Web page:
Inappropriate paracetamol ingestion is the leading cause for contacting Poisons Information Centres in Australia and New Zealand.15 Almost every home in Aotearoa (87 per cent in one study) has a supply of paracetamol (median 24g, two paracetamol-containing products).16 The problems that its oversupply and inappropriate use can bring provide useful talking points for the general concept of medicines safety in the home. Considering the safe use of paracetamol has the potential to resonate with patients because the drug is available so widely (on prescription and OTC, via pharmacies and supermarkets), in numerous formulations and products (often combination products), in different paediatric liquid strengths requiring weight-based dosing, and is used frequently by so many people.
Accidental harm from paracetamol toxicity is a concern, particularly with children and their risk of acute liver failure and (rarely) death. While the incidence of paediatric acute liver failure caused by paracetamol poisoning is low, it disproportionately affects Māori children – half of the cases in Aotearoa over a decade being tamariki Māori.17
The New Zealand National Poisons Centre receives an average of 804 calls per year relating to paracetamol ingestion in children.17 The most common reasons for paracetamol exposures vary by age group, with 53 per cent of children’s paracetamol exposures due to therapeutic errors and 44 per cent due to child exploratory behaviours. Intentional exposures were the most common reasons for paracetamol exposures in those aged 13–19 and 20–64 years, and 74 per cent of older adults’ exposures due to therapeutic errors.15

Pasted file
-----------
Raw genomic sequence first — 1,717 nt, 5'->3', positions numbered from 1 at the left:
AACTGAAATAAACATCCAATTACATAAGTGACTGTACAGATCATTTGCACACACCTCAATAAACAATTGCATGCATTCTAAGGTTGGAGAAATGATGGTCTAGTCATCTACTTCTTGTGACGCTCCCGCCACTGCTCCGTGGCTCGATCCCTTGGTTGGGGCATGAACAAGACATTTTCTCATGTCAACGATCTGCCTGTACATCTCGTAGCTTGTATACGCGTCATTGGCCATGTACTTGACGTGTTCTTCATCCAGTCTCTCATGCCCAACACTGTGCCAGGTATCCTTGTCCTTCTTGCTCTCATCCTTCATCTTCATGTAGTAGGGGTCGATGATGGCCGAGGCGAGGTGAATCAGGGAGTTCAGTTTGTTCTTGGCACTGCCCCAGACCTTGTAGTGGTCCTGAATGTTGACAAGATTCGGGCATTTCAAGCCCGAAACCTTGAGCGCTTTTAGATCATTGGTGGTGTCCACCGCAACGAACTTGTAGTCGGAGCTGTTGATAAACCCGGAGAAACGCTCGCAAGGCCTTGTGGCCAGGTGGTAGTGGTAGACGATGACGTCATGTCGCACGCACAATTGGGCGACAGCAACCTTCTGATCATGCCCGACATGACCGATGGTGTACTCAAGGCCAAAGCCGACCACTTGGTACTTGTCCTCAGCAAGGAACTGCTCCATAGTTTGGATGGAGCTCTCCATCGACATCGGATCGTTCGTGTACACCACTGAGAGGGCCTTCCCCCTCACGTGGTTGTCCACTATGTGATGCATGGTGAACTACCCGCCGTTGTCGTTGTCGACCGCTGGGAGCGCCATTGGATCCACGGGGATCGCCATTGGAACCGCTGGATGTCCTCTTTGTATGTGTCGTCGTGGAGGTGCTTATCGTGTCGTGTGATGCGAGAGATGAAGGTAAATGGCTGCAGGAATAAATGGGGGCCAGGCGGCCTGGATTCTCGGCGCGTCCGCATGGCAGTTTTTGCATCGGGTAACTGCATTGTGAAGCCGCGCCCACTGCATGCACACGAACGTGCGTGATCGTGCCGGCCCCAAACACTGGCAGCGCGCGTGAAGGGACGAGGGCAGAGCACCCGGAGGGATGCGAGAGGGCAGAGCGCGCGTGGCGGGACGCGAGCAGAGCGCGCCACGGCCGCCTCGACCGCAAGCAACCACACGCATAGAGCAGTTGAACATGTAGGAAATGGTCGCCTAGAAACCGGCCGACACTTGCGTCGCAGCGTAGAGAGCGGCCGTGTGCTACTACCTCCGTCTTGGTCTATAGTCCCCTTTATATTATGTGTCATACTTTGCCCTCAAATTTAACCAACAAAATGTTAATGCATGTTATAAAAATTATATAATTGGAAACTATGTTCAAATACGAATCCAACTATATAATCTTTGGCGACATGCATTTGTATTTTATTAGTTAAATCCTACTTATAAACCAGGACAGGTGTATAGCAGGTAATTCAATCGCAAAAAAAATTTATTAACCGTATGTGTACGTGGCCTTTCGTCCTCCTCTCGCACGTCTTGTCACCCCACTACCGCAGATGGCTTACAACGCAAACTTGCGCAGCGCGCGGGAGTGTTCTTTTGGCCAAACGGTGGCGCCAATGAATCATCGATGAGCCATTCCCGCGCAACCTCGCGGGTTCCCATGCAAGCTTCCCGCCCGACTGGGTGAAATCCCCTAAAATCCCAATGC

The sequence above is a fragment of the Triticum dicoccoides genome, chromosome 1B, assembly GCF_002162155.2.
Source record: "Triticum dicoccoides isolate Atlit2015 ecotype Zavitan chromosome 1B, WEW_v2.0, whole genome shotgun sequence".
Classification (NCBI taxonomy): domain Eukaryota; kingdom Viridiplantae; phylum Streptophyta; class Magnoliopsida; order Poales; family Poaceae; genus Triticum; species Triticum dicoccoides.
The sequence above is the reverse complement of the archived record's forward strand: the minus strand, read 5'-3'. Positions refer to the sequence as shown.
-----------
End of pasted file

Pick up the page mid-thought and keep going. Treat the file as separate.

Health professionals can promote the safe and effective use of paracetamol in many ways, such as by prescribing for individual children rather than an entire family. Patient education, dosage and administration advice can be found on the Healthify website.18
A New Zealand Drug Foundation analysis of coronial data on fatal overdoses between 2017 and 2021 found at least one prescription or OTC medicine was listed on the toxicology report in 321 of 419 (77 per cent) closed cases.19 Sedatives (excluding opioids) were most heavily implicated, with prescription opioids second most implicated. Fifth in the list of legally available individual medicines implicated in overdose deaths was paracetamol. The list is, in order: diazepam (97 closed cases), zopiclone (72), codeine (64), morphine (64), paracetamol (59).
Appropriate paracetamol supply promotes waste reduction and safety in the home. It requires matching the quantity to the needs of the patient and condition, and ascertaining what supply is on hand already at home. For analgesia, paracetamol is often prescribed “as required”, for example:20
- Rx Paracetamol 500mg tablets: Sig 1–2 tablets q4h prn, up to qid (mitte 3 months).
Written in this way, the pharmacist will dispense 720 tablets: appropriate if the intention is for the patient to take paracetamol 1g on a regular basis, four times daily, for three months (eg, for osteoarthritis). But is this quantity appropriate for the patient in front of you? An alternative prescription might be:20
- Rx Paracetamol 500 mg tablets: Sig 1–2 tablets q4h prn, up to qid (mitte 180 tablets).
This quantity provides the patient with enough supply to take two tablets, twice daily, for a few days a week over a three-month period (eg, for intermittent headaches or pain), or two tablets, four times daily, for approximately three weeks (eg, for injury).20
The He Ako Hiringa EPiC (Evaluating Prescribing to inform Care) dashboard reveals high levels of dispensing of paracetamol (unsurprisingly). What is surprising is the ethnic breakdown, which shows Pacific peoples receive paracetamol at more than 1100 items per 1000 patients per annum, whereas Māori, Asian and European/Other peoples have a dispensing rate around or just below 700 items.21 There is no clear reason why this difference exists, but it may prompt additional considerations by prescribers and dispensers of paracetamol.